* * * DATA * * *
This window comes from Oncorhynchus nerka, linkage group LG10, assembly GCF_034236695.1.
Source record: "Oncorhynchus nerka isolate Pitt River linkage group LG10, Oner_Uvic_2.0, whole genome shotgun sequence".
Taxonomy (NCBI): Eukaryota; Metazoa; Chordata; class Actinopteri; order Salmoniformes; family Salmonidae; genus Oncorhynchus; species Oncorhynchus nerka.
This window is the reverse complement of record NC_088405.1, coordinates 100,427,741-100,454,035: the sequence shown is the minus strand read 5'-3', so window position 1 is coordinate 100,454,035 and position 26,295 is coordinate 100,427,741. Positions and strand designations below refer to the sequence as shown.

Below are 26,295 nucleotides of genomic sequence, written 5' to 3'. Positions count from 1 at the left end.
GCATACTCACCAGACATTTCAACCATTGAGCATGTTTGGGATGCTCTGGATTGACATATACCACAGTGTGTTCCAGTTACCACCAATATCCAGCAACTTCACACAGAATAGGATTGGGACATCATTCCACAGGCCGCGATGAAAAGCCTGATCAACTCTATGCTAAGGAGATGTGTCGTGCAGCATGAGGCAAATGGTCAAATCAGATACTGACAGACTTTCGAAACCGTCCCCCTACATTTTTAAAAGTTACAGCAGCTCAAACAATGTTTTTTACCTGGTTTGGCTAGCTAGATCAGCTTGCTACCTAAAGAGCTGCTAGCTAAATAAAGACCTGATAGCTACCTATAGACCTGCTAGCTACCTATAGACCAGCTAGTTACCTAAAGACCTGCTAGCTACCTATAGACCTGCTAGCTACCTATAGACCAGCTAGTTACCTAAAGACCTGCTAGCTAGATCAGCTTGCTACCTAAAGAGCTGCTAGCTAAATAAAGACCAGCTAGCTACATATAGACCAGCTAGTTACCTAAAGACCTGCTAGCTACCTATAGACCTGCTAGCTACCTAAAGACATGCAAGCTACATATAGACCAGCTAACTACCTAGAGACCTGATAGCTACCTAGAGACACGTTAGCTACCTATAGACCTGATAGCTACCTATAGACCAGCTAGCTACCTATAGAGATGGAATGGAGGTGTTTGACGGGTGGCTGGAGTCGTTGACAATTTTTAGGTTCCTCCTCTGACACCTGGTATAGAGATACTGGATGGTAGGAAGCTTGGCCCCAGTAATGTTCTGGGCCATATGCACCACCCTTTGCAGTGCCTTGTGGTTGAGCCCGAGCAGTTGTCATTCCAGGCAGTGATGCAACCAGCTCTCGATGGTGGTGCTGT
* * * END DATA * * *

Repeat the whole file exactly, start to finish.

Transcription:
This window comes from Oncorhynchus nerka, linkage group LG10, assembly GCF_034236695.1.
Source record: "Oncorhynchus nerka isolate Pitt River linkage group LG10, Oner_Uvic_2.0, whole genome shotgun sequence".
Taxonomy (NCBI): Eukaryota; Metazoa; Chordata; class Actinopteri; order Salmoniformes; family Salmonidae; genus Oncorhynchus; species Oncorhynchus nerka.
This window is the reverse complement of record NC_088405.1, coordinates 100,427,741-100,454,035: the sequence shown is the minus strand read 5'-3', so window position 1 is coordinate 100,454,035 and position 26,295 is coordinate 100,427,741. Positions and strand designations below refer to the sequence as shown.

Below are 26,295 nucleotides of genomic sequence, written 5' to 3'. Positions count from 1 at the left end.
GCATACTCACCAGACATTTCAACCATTGAGCATGTTTGGGATGCTCTGGATTGACATATACCACAGTGTGTTCCAGTTACCACCAATATCCAGCAACTTCACACAGAATAGGATTGGGACATCATTCCACAGGCCGCGATGAAAAGCCTGATCAACTCTATGCTAAGGAGATGTGTCGTGCAGCATGAGGCAAATGGTCAAATCAGATACTGACAGACTTTCGAAACCGTCCCCCTACATTTTTAAAAGTTACAGCAGCTCAAACAATGTTTTTTACCTGGTTTGGCTAGCTAGATCAGCTTGCTACCTAAAGAGCTGCTAGCTAAATAAAGACCTGATAGCTACCTATAGACCTGCTAGCTACCTATAGACCAGCTAGTTACCTAAAGACCTGCTAGCTACCTATAGACCTGCTAGCTACCTATAGACCAGCTAGTTACCTAAAGACCTGCTAGCTAGATCAGCTTGCTACCTAAAGAGCTGCTAGCTAAATAAAGACCAGCTAGCTACATATAGACCAGCTAGTTACCTAAAGACCTGCTAGCTACCTATAGACCTGCTAGCTACCTAAAGACATGCAAGCTACATATAGACCAGCTAACTACCTAGAGACCTGATAGCTACCTAGAGACACGTTAGCTACCTATAGACCTGATAGCTACCTATAGACCAGCTAGCTACCTATAGAGATGGAATGGAGGTGTTTGACGGGTGGCTGGAGTCGTTGACAATTTTTAGGTTCCTCCTCTGACACCTGGTATAGAGATACTGGATGGTAGGAAGCTTGGCCCCAGTAATGTTCTGGGCCATATGCACCACCCTTTGCAGTGCCTTGTGGTTGAGCCCGAGCAGTTGTCATTCCAGGCAGTGATGCAACCAGCTCTCGATGGTGGTGCTGT